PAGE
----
Consider one who is spiritually lost. He’s in a frightening place full of hidden dangers, unknown paths and lack of nourishing food and water. It’s a place of constant stress, with nowhere to turn, no way out. Then the guide shows up – suddenly there is someone to point out the pitfalls, someone to shine a light on the path, someone opening a door into a comfortable room with a feast spread out on the table. Imagine the sense of relief as the lost one follows the direction and accepts the hospitality of the rescuer. Imagine the peace.

As writers of faith, we too are like guides in a jungle full of dangers. We have the means within our hands, within our stories, to lead readers to a safe place, a place full of light and living water. Eugene Peterson has said, “We live in narrative, we live in story. Existence has a story shape to it.” And so, it is within story that love, nobility and truth live, waiting to be revealed and understood.

And even if only one makes it safely through the jungle of life because of something you have written, that is enough.

TWEETABLES
A Story Written Just For One by Marcia Lee Laycock (Click to Tweet)

As writers of faith, we are guides in a jungle full of life’s dangers.~  Marcia Lee Laycock (Click to Tweet) 

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One Smooth Stone

Desperate to escape his past, the police, and especially, God, Alex Donnelly picks a good place to hide – the Yukon wilderness – but he finds even there he is pursued. What will it take for him to discover that no matter how far you run, God will find you, and no matter what you have done, God will forgive you?



Marcia Lee Laycock writes from central Alberta Canada where she is a pastor’s wife and mother of three adult daughters. She was the winner of The Best New Canadian Christian Author Award for her novel, One Smooth Stone. The sequel, A Tumbled Stone was short listed in The Word Awards. Marcia also has four devotional books in print and has contributed to several anthologies. Her work has been endorsed by Sigmund Brouwer, Janette Oke, Phil Callaway and Mark Buchanan.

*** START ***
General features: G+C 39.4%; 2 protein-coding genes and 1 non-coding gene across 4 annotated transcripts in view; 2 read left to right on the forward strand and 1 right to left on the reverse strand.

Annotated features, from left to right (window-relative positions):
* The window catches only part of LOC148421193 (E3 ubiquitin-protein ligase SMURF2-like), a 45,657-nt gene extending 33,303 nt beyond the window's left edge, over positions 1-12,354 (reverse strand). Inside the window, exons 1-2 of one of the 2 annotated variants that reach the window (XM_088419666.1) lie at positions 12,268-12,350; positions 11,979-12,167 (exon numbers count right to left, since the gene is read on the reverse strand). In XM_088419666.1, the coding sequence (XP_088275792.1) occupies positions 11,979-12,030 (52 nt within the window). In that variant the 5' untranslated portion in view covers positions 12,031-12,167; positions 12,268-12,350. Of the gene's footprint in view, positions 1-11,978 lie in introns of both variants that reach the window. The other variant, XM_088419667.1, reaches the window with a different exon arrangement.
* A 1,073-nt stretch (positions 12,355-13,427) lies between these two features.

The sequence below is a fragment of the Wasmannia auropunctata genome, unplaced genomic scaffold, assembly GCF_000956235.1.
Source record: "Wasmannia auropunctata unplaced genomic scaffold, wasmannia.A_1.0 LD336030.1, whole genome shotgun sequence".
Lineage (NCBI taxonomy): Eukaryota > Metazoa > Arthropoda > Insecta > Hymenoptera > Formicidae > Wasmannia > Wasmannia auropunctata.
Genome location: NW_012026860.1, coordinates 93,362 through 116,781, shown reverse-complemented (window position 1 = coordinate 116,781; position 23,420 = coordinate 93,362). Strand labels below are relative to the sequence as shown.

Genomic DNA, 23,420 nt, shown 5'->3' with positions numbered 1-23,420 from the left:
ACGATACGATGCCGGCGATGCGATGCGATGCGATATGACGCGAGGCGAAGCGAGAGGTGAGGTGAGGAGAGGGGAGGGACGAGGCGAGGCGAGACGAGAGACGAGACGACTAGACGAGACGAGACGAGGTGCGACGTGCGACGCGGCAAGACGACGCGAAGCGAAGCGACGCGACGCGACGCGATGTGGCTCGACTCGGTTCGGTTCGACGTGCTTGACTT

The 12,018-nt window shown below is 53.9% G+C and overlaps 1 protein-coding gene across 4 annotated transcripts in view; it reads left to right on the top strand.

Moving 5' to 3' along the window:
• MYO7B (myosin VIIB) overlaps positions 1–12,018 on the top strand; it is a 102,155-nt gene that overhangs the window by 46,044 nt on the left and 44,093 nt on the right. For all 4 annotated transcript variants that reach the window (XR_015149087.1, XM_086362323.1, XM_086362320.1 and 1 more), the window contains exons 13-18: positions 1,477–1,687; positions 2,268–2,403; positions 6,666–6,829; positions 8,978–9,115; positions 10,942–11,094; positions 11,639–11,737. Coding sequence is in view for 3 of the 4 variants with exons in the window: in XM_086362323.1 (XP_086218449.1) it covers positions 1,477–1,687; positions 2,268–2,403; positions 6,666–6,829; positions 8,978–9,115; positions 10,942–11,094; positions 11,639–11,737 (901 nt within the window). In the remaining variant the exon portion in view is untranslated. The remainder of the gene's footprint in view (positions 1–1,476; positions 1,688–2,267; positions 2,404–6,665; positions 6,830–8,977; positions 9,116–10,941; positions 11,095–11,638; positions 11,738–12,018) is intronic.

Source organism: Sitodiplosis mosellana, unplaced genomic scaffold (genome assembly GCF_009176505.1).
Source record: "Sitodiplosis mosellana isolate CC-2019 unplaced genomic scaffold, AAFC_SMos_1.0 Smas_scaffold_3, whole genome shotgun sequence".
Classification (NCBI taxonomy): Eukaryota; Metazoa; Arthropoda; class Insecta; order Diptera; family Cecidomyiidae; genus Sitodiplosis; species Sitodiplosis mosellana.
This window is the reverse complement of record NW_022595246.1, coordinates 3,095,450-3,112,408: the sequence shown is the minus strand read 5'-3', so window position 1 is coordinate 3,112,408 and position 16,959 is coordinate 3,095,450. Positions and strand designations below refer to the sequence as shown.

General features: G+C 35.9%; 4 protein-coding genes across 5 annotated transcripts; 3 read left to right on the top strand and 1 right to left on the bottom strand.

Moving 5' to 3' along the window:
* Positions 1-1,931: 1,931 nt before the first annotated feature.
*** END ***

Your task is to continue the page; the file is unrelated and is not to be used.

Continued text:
When the Boat “Planes”

by Marcia Lee Laycock, @MarciaLaycock

When I was about nine years old my father taught me how to run the small motor on our ten-foot boat. I was thrilled that my father trusted me enough to let me take it out all by myself.

I was cautious at first, only going out on the lake when the wind was down, and only opening the engine’s throttle half way. I would chug around our small bay and come back to the dock, feeling very mature. Then one day my dad went with me. We ploughed along the shore for a while. Then Dad turned to me and made a hand motion indicating I was to open the throttle more. I moved it a couple of notches. He signalled for more. I took a deep breath and opened it up, all the way.

Then it happened. That old boat rose up and began to plane – the power of the motor was enough to overcome the resistance of the water and lift the boat. It made my heart soar as it almost seemed to fly across the lake. When we returned to the dock, my dad smiled. “Don’t be afraid of it,” he said. “The motor is made to drive the boat forward.”

There have been times in my spiritual life when I’ve been like that old boat and motor, chugging along with little energy or delight. I knew the truths of the Christian faith, the disciplines that are meant to move us forward in our faith, but I was only employing them half heartedly, with little faith that they would really make any difference. The doubts and fears of life had crept in and were blocking my sight, blocking my effectiveness.

Recently that has begun to change. I’ve been pondering the meaning of what the Apostle Paul meant when he said, “But whoever is united with the Lord is one with him in spirit.”

I have always believed that Jesus, by dying on the cross, opened the way for me to come into God’s presence, but I am just beginning to comprehend that He also opened the way for us to have complete union with Him and His Father. In John 15:5 Jesus says, “I am the vine; you are the branches. If you remain in me and I in you, you will bear much fruit; apart from me you can do nothing.”

The power of that realization is beginning to make my spiritual life like that old boat when it planes. Suddenly I’m soaring.

God has trusted us with gifts and talents and all we need to do good work (like writing novels and devotionals and poetry that sings). We are empowered to do that work when we do it in Christ, in His power and wisdom, not our own.

“If anyone speaks (or writes), they should do so as one who speaks (or writes) the very words of God. If anyone serves, they should do so with the strength God provides, so that in all things God may be praised through Jesus Christ” (1Peter 4:11 parentheses mine).

TWEETABLES
When the boat “Planes” by Marcia Lee Laycock (Click to Tweet)

Suddenly I was soaring. #InChrist, #Christian novels, #Christian writers~ Marcia Lee Laycock (Click to Tweet)

God has trusted us with gifts and talents and all we need to do is work.~ Marcia Lee Laycock (Click to Tweet)